The authors noted that several promising approaches for increasing adherence warrant further investigation. These include patient empowerment strategies such as motivational interviewing, patient education, training of healthcare providers, and electronic and digital tools.
To learn more about the reasons for nonadherence, related consequences, and potential solutions, Pulmonology Advisor interviewed Marc C. Gauthier, MD, a clinical and research instructor associate in the Division of Pulmonary, Allergy and Critical Care Medicine at the University of Pittsburgh in Pennsylvania.
Pulmonology Advisor: What are some of the problems associated with nonadherence to medication regimens in asthma and COPD?
Dr Gauthier: There are several. One of the most common is cost — these are often medications with significant costs for the patient in terms of high copays. As such, patients are often eager to stop using these medications, or may try to stretch an inhaler’s life by using it less frequently to minimize their out-of-pocket expenses.
A second problem regarding adherence is lack of perceived benefit. While patients often get quick relief of symptoms with rescue inhalers, controller inhalers are longer acting with slower onset of action. These inhalers provide good results over time but may not provide effective short-term relief. Patients may misconstrue the lack of immediate relief with lack of efficacy, making them less likely to use the medication, particularly in the setting of the high costs of these medications.
Furthermore, side effects from these medications, such as thrush and hoarseness, may affect the patient significantly and need to be monitored. Finally, inhaler technique is a common form of nonadherence. While patients may use their medications as indicated, poor technique can drop the effective dose significantly, even in patients who take their medications exactly when they are supposed to. This can lead to effective noncompliance despite a patient using the medication as directed.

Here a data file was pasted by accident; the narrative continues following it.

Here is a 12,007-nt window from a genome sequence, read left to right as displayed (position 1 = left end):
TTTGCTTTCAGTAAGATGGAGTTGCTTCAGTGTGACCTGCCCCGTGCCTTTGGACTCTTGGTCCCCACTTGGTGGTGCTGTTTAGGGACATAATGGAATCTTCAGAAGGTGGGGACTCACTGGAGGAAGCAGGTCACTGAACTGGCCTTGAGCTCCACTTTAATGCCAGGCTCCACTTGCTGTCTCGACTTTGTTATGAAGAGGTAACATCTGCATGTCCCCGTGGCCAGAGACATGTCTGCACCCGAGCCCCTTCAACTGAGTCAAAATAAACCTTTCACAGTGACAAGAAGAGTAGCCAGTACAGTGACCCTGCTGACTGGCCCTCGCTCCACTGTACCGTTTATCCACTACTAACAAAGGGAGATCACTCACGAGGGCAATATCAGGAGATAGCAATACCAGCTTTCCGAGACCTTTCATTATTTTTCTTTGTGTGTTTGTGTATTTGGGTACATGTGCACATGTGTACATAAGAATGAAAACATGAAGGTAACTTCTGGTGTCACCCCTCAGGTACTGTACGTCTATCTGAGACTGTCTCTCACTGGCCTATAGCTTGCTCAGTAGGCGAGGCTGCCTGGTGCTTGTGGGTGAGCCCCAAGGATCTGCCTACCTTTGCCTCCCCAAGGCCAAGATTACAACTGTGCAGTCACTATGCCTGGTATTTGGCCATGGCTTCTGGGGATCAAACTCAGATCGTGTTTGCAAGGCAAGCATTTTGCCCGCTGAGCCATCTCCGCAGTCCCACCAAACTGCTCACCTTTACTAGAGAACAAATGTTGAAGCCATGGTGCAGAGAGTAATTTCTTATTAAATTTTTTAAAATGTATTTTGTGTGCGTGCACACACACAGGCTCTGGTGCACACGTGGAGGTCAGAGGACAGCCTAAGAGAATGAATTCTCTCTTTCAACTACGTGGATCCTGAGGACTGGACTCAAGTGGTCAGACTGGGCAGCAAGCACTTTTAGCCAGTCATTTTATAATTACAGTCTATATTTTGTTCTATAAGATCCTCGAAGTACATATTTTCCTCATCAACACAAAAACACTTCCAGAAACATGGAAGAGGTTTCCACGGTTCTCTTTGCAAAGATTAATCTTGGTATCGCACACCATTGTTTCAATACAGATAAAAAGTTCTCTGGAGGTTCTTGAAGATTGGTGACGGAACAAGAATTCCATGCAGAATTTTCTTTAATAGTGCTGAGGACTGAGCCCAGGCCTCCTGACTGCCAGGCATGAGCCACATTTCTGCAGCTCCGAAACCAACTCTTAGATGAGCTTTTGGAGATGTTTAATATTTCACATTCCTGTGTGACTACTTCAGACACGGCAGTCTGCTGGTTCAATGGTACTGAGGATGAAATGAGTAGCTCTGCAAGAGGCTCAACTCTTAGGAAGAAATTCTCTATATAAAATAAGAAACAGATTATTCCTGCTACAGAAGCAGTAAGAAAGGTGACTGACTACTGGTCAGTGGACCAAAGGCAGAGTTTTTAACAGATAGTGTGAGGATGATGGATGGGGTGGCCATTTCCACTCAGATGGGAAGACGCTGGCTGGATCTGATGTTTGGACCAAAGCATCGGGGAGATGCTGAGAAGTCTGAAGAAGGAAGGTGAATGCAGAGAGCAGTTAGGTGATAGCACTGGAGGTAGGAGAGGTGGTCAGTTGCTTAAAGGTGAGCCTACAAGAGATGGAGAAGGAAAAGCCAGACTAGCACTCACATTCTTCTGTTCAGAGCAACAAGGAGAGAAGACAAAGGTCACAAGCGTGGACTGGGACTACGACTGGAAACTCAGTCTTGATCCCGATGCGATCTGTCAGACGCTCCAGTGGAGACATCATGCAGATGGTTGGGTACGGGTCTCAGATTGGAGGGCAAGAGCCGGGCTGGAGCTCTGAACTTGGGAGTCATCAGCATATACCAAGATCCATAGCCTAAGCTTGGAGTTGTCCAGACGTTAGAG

Pulmonology Advisor: What are potential solutions that may help improve adherence?
Dr Gauthier: There is not much one can do about the cost of these medications, but we try to use inhalers that are the lowest cost to the patient to minimize this issue. Unless we have a reason to use a particular inhaler, we prefer to use whichever option has the best coverage for that patient’s insurance. For patients who struggle with twice-daily dosing, once-daily dosed inhalers may be a better option.
It is important to establish a relationship with patients to improve their understanding of the disease and the goals and expectations of treatment. We emphasize that controller inhaler medications work over time, and the benefits are seen only with continued use. We try to set reasonable expectations for the effects of these medications and explain that benefit may be seen in decreased exacerbations and rescue medication need even if it may not be appreciated in day-to-day symptoms.
Finally, we emphasize inhaler teaching in every new patient we see in our practice and every time we switch inhalers to make sure patients have optimal technique when they leave the clinic. This routine approach to inhaler teaching helps to ensure proper inhaler use without making patients feel singled out for being unable to correctly use their inhalers, which are often difficult devices to master without good teaching.
Pulmonology Advisor: What should be next steps in this area in terms of research or otherwise?
Dr Gauthier: New devices are being launched to assist patients with medication adherence. There are emerging tools for patients to track inhaler use and to set up reminders on a computer or smartphone to take their inhalers. Unfortunately, there is still a segment of patients with severe asthma who continue to lack effective therapies, and ongoing research on their underlying pathology will hopefully identify new targets for future drug therapies.
Pulmonology Advisor: Are there any additional key takeaways that you would like to note for clinicians?
Dr Gauthier: We always emphasize with our patients that asthma is a chronic disease, and management takes time and patience. Building a strong relationship with patients is key to getting patient buy-in to treatment and ensuring that patients will call into the office with issues rather than self-discontinuing medications when problems arise. Finally, this relationship is important in setting and achieving treatment goals with the patient.
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